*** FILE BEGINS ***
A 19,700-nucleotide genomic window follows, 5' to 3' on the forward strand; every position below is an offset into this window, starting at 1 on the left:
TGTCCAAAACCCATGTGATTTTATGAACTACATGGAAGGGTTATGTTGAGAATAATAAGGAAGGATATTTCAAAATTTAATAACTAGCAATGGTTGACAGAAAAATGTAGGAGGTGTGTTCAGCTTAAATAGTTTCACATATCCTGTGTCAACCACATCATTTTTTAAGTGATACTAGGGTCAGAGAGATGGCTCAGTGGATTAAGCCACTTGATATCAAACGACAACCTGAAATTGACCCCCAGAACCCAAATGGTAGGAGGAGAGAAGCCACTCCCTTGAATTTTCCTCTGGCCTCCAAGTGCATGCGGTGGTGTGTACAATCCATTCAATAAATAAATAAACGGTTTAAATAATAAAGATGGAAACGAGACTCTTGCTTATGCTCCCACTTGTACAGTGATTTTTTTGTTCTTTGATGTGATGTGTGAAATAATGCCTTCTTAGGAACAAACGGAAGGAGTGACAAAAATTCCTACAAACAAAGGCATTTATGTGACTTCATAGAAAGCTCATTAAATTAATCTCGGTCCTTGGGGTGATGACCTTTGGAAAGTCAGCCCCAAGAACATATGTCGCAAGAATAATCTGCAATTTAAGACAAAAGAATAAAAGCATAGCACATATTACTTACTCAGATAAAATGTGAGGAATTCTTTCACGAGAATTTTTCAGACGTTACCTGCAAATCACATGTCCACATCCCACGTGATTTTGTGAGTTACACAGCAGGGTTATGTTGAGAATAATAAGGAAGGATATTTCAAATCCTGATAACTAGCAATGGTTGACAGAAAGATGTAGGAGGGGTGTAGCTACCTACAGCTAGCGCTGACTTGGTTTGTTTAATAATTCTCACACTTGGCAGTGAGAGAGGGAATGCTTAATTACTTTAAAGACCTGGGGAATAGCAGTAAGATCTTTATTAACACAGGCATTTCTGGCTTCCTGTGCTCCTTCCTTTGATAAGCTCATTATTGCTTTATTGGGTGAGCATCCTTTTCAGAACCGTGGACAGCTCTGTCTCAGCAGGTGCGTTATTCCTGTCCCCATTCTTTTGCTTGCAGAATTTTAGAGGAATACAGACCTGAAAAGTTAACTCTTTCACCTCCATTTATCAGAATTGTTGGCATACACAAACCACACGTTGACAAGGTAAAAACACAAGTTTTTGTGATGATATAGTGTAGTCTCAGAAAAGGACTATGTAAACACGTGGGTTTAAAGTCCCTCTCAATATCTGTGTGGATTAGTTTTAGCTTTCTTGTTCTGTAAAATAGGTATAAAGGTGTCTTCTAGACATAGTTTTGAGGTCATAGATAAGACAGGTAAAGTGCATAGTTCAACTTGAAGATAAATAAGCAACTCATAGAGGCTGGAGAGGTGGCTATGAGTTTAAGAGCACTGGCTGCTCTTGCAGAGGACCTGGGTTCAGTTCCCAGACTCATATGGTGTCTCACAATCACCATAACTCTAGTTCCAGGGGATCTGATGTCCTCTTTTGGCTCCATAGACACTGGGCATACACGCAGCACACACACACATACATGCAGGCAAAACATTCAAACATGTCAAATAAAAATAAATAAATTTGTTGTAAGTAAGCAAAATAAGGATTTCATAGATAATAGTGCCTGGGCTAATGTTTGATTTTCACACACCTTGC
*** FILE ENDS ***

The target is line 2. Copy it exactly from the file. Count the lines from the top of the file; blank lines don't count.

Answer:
TGTCCAAAACCCATGTGATTTTATGAACTACATGGAAGGGTTATGTTGAGAATAATAAGGAAGGATATTTCAAAATTTAATAACTAGCAATGGTTGACAGAAAAATGTAGGAGGTGTGTTCAGCTTAAATAGTTTCACATATCCTGTGTCAACCACATCATTTTTTAAGTGATACTAGGGTCAGAGAGATGGCTCAGTGGATTAAGCCACTTGATATCAAACGACAACCTGAAATTGACCCCCAGAACCCAAATGGTAGGAGGAGAGAAGCCACTCCCTTGAATTTTCCTCTGGCCTCCAAGTGCATGCGGTGGTGTGTACAATCCATTCAATAAATAAATAAACGGTTTAAATAATAAAGATGGAAACGAGACTCTTGCTTATGCTCCCACTTGTACAGTGATTTTTTTGTTCTTTGATGTGATGTGTGAAATAATGCCTTCTTAGGAACAAACGGAAGGAGTGACAAAAATTCCTACAAACAAAGGCATTTATGTGACTTCATAGAAAGCTCATTAAATTAATCTCGGTCCTTGGGGTGATGACCTTTGGAAAGTCAGCCCCAAGAACATATGTCGCAAGAATAATCTGCAATTTAAGACAAAAGAATAAAAGCATAGCACATATTACTTACTCAGATAAAATGTGAGGAATTCTTTCACGAGAATTTTTCAGACGTTACCTGCAAATCACATGTCCACATCCCACGTGATTTTGTGAGTTACACAGCAGGGTTATGTTGAGAATAATAAGGAAGGATATTTCAAATCCTGATAACTAGCAATGGTTGACAGAAAGATGTAGGAGGGGTGTAGCTACCTACAGCTAGCGCTGACTTGGTTTGTTTAATAATTCTCACACTTGGCAGTGAGAGAGGGAATGCTTAATTACTTTAAAGACCTGGGGAATAGCAGTAAGATCTTTATTAACACAGGCATTTCTGGCTTCCTGTGCTCCTTCCTTTGATAAGCTCATTATTGCTTTATTGGGTGAGCATCCTTTTCAGAACCGTGGACAGCTCTGTCTCAGCAGGTGCGTTATTCCTGTCCCCATTCTTTTGCTTGCAGAATTTTAGAGGAATACAGACCTGAAAAGTTAACTCTTTCACCTCCATTTATCAGAATTGTTGGCATACACAAACCACACGTTGACAAGGTAAAAACACAAGTTTTTGTGATGATATAGTGTAGTCTCAGAAAAGGACTATGTAAACACGTGGGTTTAAAGTCCCTCTCAATATCTGTGTGGATTAGTTTTAGCTTTCTTGTTCTGTAAAATAGGTATAAAGGTGTCTTCTAGACATAGTTTTGAGGTCATAGATAAGACAGGTAAAGTGCATAGTTCAACTTGAAGATAAATAAGCAACTCATAGAGGCTGGAGAGGTGGCTATGAGTTTAAGAGCACTGGCTGCTCTTGCAGAGGACCTGGGTTCAGTTCCCAGACTCATATGGTGTCTCACAATCACCATAACTCTAGTTCCAGGGGATCTGATGTCCTCTTTTGGCTCCATAGACACTGGGCATACACGCAGCACACACACACATACATGCAGGCAAAACATTCAAACATGTCAAATAAAAATAAATAAATTTGTTGTAAGTAAGCAAAATAAGGATTTCATAGATAATAGTGCCTGGGCTAATGTTTGATTTTCACACACCTTGC